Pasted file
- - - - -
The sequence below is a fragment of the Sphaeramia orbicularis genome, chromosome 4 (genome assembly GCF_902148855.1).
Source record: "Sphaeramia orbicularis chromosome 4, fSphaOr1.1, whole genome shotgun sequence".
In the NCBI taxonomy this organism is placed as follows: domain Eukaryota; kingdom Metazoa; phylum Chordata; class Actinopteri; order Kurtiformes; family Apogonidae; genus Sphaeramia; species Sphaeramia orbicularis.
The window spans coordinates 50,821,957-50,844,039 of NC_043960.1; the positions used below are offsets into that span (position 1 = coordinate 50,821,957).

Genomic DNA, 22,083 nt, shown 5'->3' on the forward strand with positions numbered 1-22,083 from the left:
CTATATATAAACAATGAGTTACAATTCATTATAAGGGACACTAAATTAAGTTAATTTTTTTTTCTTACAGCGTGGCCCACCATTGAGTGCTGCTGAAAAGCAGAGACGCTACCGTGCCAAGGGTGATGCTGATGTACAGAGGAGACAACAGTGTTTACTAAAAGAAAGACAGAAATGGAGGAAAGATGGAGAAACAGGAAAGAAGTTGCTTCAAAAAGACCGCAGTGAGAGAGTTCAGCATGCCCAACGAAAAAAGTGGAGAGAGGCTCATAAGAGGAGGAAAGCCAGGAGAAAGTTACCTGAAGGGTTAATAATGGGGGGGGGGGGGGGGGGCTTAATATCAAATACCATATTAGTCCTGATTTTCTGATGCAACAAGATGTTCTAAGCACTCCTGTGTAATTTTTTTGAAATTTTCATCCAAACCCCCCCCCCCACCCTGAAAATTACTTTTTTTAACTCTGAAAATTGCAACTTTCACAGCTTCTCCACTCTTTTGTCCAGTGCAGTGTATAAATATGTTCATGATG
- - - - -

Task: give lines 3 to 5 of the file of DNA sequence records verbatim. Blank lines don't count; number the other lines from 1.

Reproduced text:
In the NCBI taxonomy this organism is placed as follows: domain Eukaryota; kingdom Metazoa; phylum Chordata; class Actinopteri; order Kurtiformes; family Apogonidae; genus Sphaeramia; species Sphaeramia orbicularis.
The window spans coordinates 50,821,957-50,844,039 of NC_043960.1; the positions used below are offsets into that span (position 1 = coordinate 50,821,957).

Genomic DNA, 22,083 nt, shown 5'->3' on the forward strand with positions numbered 1-22,083 from the left: